geezer cinema: the great escape (john sturges, 1963)
music friday

body snatchers (abel ferrara, 1993)

This is the ninth film I have watched in "My Letterboxd Season Challenge 2023-24", "A 33 week long challenge where the goal each week is to watch a previously unseen feature length film from a specified category." This is the 9th annual challenge, and my fifth time participating (previous years can be found at "2019-20", "2020-21", "2021-22", and "2022-23"). Week 9 is called "Horror Revival Week":

Some of the best horror movies of all time are remakes, like The Thing or The Fly, but in general remakes get a bad rap due to failures like Psycho or Poltergeist. In recent years we've seen different methods of revival with long-awaited reboots/sequels like HalloweenCandyman, and Scream. This week we'll find out if these stories deserve a second life, or if they belong back in the grave.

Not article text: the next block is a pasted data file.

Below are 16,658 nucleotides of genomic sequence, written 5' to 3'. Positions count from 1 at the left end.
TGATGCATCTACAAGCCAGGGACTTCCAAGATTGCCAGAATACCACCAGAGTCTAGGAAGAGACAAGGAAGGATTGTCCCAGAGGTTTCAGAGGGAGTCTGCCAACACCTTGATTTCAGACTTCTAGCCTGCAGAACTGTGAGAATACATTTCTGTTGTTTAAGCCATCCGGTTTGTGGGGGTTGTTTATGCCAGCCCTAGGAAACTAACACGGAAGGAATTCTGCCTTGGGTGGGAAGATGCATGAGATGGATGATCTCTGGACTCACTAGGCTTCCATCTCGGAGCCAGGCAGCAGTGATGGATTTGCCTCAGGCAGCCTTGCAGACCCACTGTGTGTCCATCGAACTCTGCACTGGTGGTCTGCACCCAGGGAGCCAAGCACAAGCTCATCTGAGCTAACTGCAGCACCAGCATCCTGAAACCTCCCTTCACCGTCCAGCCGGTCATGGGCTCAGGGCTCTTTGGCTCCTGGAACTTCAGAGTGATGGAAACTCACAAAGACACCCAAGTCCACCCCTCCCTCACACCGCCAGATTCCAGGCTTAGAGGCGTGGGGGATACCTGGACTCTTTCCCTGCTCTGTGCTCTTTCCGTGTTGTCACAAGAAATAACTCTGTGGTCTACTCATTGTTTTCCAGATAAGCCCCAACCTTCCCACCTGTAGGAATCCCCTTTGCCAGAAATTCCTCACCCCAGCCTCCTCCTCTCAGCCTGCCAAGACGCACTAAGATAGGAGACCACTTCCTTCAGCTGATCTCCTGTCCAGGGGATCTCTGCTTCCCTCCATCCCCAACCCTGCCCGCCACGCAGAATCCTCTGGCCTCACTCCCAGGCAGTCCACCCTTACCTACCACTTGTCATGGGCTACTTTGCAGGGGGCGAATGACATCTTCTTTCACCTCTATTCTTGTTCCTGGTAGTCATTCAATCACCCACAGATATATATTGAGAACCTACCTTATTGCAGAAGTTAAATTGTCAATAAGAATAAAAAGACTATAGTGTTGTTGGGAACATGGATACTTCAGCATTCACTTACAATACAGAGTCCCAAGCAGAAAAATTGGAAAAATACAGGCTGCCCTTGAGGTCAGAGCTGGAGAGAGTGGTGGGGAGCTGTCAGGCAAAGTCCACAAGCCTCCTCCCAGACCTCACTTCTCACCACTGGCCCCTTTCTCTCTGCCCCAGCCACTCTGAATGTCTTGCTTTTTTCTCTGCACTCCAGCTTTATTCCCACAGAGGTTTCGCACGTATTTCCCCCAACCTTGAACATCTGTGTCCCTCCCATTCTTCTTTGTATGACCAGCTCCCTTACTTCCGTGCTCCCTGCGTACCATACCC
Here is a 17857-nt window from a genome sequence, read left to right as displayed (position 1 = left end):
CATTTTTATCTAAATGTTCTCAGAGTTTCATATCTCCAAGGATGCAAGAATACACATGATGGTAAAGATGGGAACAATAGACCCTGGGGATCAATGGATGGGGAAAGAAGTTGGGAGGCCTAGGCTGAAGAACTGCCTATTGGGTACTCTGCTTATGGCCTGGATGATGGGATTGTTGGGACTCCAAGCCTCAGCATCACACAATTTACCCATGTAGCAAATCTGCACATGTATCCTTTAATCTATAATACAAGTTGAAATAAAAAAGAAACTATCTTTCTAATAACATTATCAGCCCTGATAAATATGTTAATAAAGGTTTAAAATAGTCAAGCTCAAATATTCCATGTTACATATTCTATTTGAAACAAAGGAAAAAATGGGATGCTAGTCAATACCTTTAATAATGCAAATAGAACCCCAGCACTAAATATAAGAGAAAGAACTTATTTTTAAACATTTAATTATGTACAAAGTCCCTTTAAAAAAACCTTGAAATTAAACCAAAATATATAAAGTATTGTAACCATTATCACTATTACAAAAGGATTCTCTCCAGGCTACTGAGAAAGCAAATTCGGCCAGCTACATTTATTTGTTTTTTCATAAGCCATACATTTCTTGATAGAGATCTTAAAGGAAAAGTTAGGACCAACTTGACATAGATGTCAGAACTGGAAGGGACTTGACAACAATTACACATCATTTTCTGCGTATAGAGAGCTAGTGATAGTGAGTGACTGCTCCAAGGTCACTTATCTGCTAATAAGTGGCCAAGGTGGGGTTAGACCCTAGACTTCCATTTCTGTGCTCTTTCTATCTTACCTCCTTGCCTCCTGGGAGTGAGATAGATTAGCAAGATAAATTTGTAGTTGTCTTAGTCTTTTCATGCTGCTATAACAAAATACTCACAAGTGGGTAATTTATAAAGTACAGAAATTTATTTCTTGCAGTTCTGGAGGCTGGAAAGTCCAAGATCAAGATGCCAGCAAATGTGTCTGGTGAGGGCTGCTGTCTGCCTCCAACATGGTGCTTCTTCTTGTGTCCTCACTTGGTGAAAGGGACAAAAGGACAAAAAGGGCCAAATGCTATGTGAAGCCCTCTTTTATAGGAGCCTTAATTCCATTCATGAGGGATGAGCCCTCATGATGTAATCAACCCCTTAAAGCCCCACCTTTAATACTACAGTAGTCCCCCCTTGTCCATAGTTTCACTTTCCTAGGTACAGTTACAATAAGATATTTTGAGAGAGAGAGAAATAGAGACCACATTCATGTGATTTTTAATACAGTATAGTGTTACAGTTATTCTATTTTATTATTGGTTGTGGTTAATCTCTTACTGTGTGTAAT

This week's challenge is to watch a horror remake, reboot, reheat, etc. Use this list for inspiration.

Apparently we need a new Body Snatchers movie every two decades. The first, and still classic, was Invasion of the Body Snatchers, directed by Don Siegel in 1956, a few years after Jack Finney's novel was published. It was something of a Red Scare movie, with the pod people standing in for Commies. Philip Kaufman's 1978 remake fits in with other paranoia films of the 70s, with New Age undertones. I'm not sure where Abel Ferrara's 1993 movie fits into all of this, although the foregrounding of a female character marks a difference, as does the setting (not a small town like the '56 version, or San Francisco in '78, but instead an Army base).

What matters more than anything else is that Ferrara delivers on the horror. The acting is solid, the gore level is expectedly higher than before, and the dystopian attitudes of the earlier films remains. To say that this is the third-best Body Snatchers movie is not to say it's bad. (I haven't seen the 2007 version, with an impressive cast led by Nicole Kidman and Daniel Craig, which was mostly trashed by critics.) 


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